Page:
Socio-economic trajectories and cardiovascular disease mortality in older people: the English Longitudinal Study of Ageing
Socio-economic status from early life has been linked to cardiovascular disease risk, but the impact of life-course socio-economic trajectories, as well as the mechanisms underlying social inequalities in cardiovascular disease risk, is uncertain.
We assessed the role of behavioural, psychosocial and physiological (including inflammatory) factors in the association between life-course socio-economic status and cardiovascular disease mortality in older adults.
Participants were 7846 individuals (44% women) from the English Longitudinal Study of Ageing, a representative study of individuals aged ≥ 50 years, established in 2002–03. Comprising four indicators of socio-economic status (father’s social class, own education, occupational position and wealth), we computed an index of socio-economic trajectory and a lifetime cumulative socio-economic score. Behavioural (smoking, physical activity, alcohol consumption, body mass index) and psychosocial (social relations, loneliness) factors, physiological (blood pressure, total cholesterol, triglycerides) and inflammatory markers (C-reactive protein, fibrinogen), measured repeatedly over time, were potential explanatory variables. Cardiovascular disease mortality was ascertained by linkage of study members to a national mortality register. Mediation was calculated using the traditional ‘change-in-estimate method’ and alternative approaches such as counterfactual mediation modelling could not be applied in this context.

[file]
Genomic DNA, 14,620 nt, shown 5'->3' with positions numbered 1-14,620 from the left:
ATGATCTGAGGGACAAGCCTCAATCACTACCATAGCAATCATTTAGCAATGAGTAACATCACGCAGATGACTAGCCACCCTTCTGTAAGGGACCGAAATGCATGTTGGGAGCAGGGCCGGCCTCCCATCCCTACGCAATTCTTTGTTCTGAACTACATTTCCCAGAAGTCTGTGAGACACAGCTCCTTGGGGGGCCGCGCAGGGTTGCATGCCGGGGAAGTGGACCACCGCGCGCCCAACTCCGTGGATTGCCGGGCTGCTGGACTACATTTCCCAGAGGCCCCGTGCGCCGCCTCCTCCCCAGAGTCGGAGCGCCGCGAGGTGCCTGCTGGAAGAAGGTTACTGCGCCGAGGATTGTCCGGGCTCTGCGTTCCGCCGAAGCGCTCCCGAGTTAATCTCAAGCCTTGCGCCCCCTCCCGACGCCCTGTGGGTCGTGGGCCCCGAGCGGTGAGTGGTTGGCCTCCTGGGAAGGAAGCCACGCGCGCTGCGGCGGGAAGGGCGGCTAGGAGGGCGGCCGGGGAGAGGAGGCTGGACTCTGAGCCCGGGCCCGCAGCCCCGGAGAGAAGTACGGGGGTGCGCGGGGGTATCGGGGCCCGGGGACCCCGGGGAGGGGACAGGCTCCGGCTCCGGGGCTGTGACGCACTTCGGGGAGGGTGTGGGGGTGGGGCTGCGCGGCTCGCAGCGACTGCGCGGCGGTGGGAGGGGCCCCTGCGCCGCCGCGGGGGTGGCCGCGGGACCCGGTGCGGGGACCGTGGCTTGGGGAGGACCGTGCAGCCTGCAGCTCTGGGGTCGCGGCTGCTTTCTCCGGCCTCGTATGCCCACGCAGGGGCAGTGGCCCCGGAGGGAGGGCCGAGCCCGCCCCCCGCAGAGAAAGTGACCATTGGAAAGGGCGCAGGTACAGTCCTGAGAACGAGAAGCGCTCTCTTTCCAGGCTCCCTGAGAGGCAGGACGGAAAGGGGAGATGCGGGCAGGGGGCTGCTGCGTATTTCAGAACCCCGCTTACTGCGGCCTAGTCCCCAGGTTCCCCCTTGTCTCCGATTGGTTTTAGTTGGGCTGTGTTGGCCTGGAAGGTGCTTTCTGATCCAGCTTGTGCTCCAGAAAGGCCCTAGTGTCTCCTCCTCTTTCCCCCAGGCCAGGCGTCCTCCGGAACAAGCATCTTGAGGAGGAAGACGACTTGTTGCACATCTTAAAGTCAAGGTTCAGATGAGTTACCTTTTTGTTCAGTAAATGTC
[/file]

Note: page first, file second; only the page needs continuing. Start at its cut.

During the 8.4-year follow-up, 1301 study members died (438 from cardiovascular disease). A stable low-social-class trajectory was associated with around double the risk of cardiovascular disease mortality (hazard ratio; 95% confidence interval: 1.94, 1.37; 2.75) compared with a stable high social class across the life course. Individuals in the lowest relative to the highest life-course cumulative socio-economic status group were also more than twice as likely to die of cardiovascular disease (2.57, 1.81; 3.65). Behavioural factors and inflammatory markers contributed most to explaining this gradient, whereas the role of psychosocial and other physiological risk factors was modest.
In a population-based cohort of older individuals living in England, we provide evidence that disadvantage across the life course is linked to cardiovascular mortality. That behavioural factors and inflammatory markers partially explain this gradient may provide insights into the potential for intervention.